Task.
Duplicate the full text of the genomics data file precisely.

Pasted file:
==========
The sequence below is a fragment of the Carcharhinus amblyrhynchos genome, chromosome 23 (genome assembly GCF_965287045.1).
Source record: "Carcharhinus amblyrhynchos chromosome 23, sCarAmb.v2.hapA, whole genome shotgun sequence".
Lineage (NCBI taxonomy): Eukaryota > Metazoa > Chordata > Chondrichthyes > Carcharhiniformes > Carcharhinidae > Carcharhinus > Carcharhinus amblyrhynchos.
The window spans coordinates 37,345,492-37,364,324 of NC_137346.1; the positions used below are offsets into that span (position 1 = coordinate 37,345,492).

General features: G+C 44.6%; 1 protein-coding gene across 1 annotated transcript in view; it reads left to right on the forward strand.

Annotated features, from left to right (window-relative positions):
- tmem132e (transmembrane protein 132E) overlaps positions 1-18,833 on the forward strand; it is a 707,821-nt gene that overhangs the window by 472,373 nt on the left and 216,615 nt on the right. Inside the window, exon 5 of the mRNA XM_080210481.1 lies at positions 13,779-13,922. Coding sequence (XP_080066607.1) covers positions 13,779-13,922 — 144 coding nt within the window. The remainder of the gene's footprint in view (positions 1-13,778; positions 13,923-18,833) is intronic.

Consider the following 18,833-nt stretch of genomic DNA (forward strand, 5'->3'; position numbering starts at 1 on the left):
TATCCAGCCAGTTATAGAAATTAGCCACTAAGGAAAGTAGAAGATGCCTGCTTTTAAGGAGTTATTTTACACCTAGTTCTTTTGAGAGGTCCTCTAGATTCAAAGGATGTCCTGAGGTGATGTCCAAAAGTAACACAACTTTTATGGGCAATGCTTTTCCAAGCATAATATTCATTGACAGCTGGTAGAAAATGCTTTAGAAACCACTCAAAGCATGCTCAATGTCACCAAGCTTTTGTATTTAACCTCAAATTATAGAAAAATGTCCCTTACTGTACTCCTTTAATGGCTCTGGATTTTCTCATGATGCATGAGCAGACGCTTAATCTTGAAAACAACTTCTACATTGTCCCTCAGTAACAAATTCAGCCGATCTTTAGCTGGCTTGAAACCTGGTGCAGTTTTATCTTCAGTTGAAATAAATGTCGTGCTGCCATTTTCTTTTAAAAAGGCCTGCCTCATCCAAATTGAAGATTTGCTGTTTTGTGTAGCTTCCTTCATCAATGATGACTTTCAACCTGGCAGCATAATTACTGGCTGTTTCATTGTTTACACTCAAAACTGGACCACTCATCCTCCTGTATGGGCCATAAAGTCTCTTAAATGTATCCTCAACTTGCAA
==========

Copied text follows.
The sequence below is a fragment of the Carcharhinus amblyrhynchos genome, chromosome 23 (genome assembly GCF_965287045.1).
Source record: "Carcharhinus amblyrhynchos chromosome 23, sCarAmb.v2.hapA, whole genome shotgun sequence".
Lineage (NCBI taxonomy): Eukaryota > Metazoa > Chordata > Chondrichthyes > Carcharhiniformes > Carcharhinidae > Carcharhinus > Carcharhinus amblyrhynchos.
The window spans coordinates 37,345,492-37,364,324 of NC_137346.1; the positions used below are offsets into that span (position 1 = coordinate 37,345,492).

General features: G+C 44.6%; 1 protein-coding gene across 1 annotated transcript in view; it reads left to right on the forward strand.

Annotated features, from left to right (window-relative positions):
- tmem132e (transmembrane protein 132E) overlaps positions 1-18,833 on the forward strand; it is a 707,821-nt gene that overhangs the window by 472,373 nt on the left and 216,615 nt on the right. Inside the window, exon 5 of the mRNA XM_080210481.1 lies at positions 13,779-13,922. Coding sequence (XP_080066607.1) covers positions 13,779-13,922 — 144 coding nt within the window. The remainder of the gene's footprint in view (positions 1-13,778; positions 13,923-18,833) is intronic.

Consider the following 18,833-nt stretch of genomic DNA (forward strand, 5'->3'; position numbering starts at 1 on the left):
TATCCAGCCAGTTATAGAAATTAGCCACTAAGGAAAGTAGAAGATGCCTGCTTTTAAGGAGTTATTTTACACCTAGTTCTTTTGAGAGGTCCTCTAGATTCAAAGGATGTCCTGAGGTGATGTCCAAAAGTAACACAACTTTTATGGGCAATGCTTTTCCAAGCATAATATTCATTGACAGCTGGTAGAAAATGCTTTAGAAACCACTCAAAGCATGCTCAATGTCACCAAGCTTTTGTATTTAACCTCAAATTATAGAAAAATGTCCCTTACTGTACTCCTTTAATGGCTCTGGATTTTCTCATGATGCATGAGCAGACGCTTAATCTTGAAAACAACTTCTACATTGTCCCTCAGTAACAAATTCAGCCGATCTTTAGCTGGCTTGAAACCTGGTGCAGTTTTATCTTCAGTTGAAATAAATGTCGTGCTGCCATTTTCTTTTAAAAAGGCCTGCCTCATCCAAATTGAAGATTTGCTGTTTTGTGTAGCTTCCTTCATCAATGATGACTTTCAACCTGGCAGCATAATTACTGGCTGTTTCATTGTTTACACTCAAAACTGGACCACTCATCCTCCTGTATGGGCCATAAAGTCTCTTAAATGTATCCTCAACTTGCAA